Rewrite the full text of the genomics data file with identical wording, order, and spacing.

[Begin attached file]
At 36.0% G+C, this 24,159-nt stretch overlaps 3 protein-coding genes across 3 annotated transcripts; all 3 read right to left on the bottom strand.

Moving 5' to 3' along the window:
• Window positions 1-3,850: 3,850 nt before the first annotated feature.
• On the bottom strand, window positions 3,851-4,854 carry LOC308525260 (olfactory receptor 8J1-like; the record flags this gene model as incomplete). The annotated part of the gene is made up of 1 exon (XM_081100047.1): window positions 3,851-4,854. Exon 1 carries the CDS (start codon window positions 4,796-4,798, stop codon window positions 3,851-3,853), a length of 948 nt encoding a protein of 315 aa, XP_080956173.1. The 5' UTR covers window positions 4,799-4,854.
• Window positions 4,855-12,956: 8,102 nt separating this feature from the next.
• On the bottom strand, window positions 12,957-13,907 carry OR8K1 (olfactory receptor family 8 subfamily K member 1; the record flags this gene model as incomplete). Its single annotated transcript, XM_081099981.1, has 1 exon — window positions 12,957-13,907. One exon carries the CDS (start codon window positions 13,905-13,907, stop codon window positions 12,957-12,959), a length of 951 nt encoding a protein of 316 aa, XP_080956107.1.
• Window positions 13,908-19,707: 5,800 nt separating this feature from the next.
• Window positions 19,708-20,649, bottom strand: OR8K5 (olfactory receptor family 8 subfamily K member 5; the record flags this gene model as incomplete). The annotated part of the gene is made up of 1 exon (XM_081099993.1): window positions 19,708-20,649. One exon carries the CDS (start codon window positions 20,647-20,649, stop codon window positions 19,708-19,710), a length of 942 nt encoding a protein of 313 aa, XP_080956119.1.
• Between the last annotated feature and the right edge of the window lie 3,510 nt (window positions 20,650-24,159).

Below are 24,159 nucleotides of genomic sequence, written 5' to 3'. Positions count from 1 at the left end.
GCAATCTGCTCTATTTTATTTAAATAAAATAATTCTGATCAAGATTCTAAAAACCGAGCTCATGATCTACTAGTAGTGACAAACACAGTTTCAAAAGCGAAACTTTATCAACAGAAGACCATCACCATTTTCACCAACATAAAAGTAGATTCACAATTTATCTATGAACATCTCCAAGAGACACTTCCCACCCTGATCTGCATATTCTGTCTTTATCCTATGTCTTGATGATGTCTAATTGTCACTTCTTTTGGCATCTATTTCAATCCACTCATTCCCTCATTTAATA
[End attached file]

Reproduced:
At 36.0% G+C, this 24,159-nt stretch overlaps 3 protein-coding genes across 3 annotated transcripts; all 3 read right to left on the bottom strand.

Moving 5' to 3' along the window:
• Window positions 1-3,850: 3,850 nt before the first annotated feature.
• On the bottom strand, window positions 3,851-4,854 carry LOC308525260 (olfactory receptor 8J1-like; the record flags this gene model as incomplete). The annotated part of the gene is made up of 1 exon (XM_081100047.1): window positions 3,851-4,854. Exon 1 carries the CDS (start codon window positions 4,796-4,798, stop codon window positions 3,851-3,853), a length of 948 nt encoding a protein of 315 aa, XP_080956173.1. The 5' UTR covers window positions 4,799-4,854.
• Window positions 4,855-12,956: 8,102 nt separating this feature from the next.
• On the bottom strand, window positions 12,957-13,907 carry OR8K1 (olfactory receptor family 8 subfamily K member 1; the record flags this gene model as incomplete). Its single annotated transcript, XM_081099981.1, has 1 exon — window positions 12,957-13,907. One exon carries the CDS (start codon window positions 13,905-13,907, stop codon window positions 12,957-12,959), a length of 951 nt encoding a protein of 316 aa, XP_080956107.1.
• Window positions 13,908-19,707: 5,800 nt separating this feature from the next.
• Window positions 19,708-20,649, bottom strand: OR8K5 (olfactory receptor family 8 subfamily K member 5; the record flags this gene model as incomplete). The annotated part of the gene is made up of 1 exon (XM_081099993.1): window positions 19,708-20,649. One exon carries the CDS (start codon window positions 20,647-20,649, stop codon window positions 19,708-19,710), a length of 942 nt encoding a protein of 313 aa, XP_080956119.1.
• Between the last annotated feature and the right edge of the window lie 3,510 nt (window positions 20,650-24,159).

Below are 24,159 nucleotides of genomic sequence, written 5' to 3'. Positions count from 1 at the left end.
GCAATCTGCTCTATTTTATTTAAATAAAATAATTCTGATCAAGATTCTAAAAACCGAGCTCATGATCTACTAGTAGTGACAAACACAGTTTCAAAAGCGAAACTTTATCAACAGAAGACCATCACCATTTTCACCAACATAAAAGTAGATTCACAATTTATCTATGAACATCTCCAAGAGACACTTCCCACCCTGATCTGCATATTCTGTCTTTATCCTATGTCTTGATGATGTCTAATTGTCACTTCTTTTGGCATCTATTTCAATCCACTCATTCCCTCATTTAATA